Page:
Grid environments enable collaborations involving large numbers of people and large scale resources, and promote the emergence of a new paradigm for scientific research: e-Science. Different layers of middleware, e.g., for managing Grid resources, computing tasks, data, and information, form the basic framework for realising an e-Science environment. By automating the management of experiment routines, a scientific workflow management system hides the underlying integration details of the e-Science resources and allows a scientist to focus on the high level domain specific aspects of the experiments. The support for scientific workflows is being recognised as a crucial feature for introducing an e-Science environment to application scientists from different domains.
The WSES workshop focuses on practical aspects of scientific workflow management systems: design, implementation, applications in all fields of computational science, interoperability among workflows and the e-Science infrastructure, e.g., knowledge framework, for workflow management. The workshop aims to provide a forum for researchers and developers in the field of e-Science to exchange the latest experience and research ideas on scientific workflow management and e-Science.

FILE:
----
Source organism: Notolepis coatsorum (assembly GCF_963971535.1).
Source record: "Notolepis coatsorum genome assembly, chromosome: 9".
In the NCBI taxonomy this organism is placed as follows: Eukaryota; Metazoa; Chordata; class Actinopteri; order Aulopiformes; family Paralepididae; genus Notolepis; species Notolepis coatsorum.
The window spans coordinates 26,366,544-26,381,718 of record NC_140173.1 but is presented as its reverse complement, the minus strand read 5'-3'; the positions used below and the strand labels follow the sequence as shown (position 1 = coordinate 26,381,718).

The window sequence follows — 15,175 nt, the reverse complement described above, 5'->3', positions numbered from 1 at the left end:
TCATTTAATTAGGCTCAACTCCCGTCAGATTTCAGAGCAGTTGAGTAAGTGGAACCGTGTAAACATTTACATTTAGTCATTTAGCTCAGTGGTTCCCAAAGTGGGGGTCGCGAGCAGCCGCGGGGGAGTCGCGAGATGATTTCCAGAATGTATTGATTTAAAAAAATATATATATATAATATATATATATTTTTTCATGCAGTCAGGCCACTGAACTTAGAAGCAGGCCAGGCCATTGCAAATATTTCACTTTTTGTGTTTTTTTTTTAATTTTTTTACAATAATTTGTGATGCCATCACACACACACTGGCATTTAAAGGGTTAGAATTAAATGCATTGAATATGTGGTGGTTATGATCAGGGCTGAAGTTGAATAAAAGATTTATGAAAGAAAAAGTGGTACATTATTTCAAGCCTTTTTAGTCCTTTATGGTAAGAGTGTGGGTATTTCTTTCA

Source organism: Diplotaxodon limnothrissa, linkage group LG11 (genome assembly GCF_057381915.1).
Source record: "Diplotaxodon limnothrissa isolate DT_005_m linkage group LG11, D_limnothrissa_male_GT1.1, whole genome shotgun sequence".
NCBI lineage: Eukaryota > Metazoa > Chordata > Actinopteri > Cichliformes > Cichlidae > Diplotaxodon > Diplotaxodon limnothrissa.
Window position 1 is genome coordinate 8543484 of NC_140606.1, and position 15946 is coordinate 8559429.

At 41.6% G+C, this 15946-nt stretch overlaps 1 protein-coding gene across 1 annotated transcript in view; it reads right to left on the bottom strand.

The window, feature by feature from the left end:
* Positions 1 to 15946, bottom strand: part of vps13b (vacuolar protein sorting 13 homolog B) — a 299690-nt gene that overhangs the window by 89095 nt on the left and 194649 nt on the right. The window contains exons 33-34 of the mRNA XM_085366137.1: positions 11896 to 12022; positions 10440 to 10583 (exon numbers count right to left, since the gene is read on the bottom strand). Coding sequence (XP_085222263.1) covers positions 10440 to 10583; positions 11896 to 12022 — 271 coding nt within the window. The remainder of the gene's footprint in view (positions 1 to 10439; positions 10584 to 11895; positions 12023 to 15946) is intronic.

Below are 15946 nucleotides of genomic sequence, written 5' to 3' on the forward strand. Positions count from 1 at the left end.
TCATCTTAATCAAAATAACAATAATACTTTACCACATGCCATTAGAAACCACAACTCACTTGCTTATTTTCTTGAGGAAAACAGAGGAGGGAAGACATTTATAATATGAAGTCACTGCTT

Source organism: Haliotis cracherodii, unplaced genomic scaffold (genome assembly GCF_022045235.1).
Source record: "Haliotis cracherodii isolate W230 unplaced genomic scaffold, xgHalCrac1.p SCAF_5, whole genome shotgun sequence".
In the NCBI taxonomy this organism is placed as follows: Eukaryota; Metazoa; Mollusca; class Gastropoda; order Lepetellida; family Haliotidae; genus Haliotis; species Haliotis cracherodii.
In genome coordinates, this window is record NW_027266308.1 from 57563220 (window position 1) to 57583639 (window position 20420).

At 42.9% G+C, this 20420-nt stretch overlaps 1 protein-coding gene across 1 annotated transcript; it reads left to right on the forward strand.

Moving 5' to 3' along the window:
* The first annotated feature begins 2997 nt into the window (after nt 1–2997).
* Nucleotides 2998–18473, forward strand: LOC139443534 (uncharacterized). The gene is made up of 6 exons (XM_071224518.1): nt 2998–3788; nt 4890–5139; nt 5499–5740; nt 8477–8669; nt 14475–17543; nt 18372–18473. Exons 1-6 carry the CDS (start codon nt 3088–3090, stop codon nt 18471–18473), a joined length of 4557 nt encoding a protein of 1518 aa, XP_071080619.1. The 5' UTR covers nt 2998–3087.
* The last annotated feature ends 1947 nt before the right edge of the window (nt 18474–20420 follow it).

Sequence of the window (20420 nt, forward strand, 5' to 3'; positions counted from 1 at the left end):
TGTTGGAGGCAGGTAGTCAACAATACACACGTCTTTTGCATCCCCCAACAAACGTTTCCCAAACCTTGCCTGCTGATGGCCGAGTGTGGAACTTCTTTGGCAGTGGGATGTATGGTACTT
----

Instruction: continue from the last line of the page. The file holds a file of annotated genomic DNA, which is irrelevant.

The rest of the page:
Live demos of workflow systems and workflow application are welcome.
Authors are invited to submit original manuscripts that demonstrate current research in all areas of scientific workflow management in e-Science. The workshop solicits novel papers on a broad range of topics, including but not limited to:
Authors should submit electronically a full (8-page) paper in PDF format to (firstname.lastname@example.org). The papers will be carefully evaluated based on originality, significance, technical soundness, and clarity of expression. Accepted papers should be presented at the workshop. All accepted papers will be published in the conference proceedings in Lecture Notes in Computer Science (LNCS) series by Springer-Verlag. Selected best papers, after extension, will be published in a suitable international journal as a special issue.
Short oral presentations
1. (658), M. Babik, Semantic Tools for Workflow Construction;
2. (1009), Y. Xia, Stochastic modelling and quality evaluation of workflow systems based on QWF-nets;
3. (1015), J. Zhang, Automatic Transformation from Geospatial Conceptual Workflow to Executable Workflow Using GRASS GIS Command Line Modules in Kepler;
4. (1016), J. Cao, A Distributed Re-Configurable Grid Workflow Engine;
5. (1017), E. Jaeger-Frank, A Three Tier Architecture for LiDAR Interpolation and Analysis;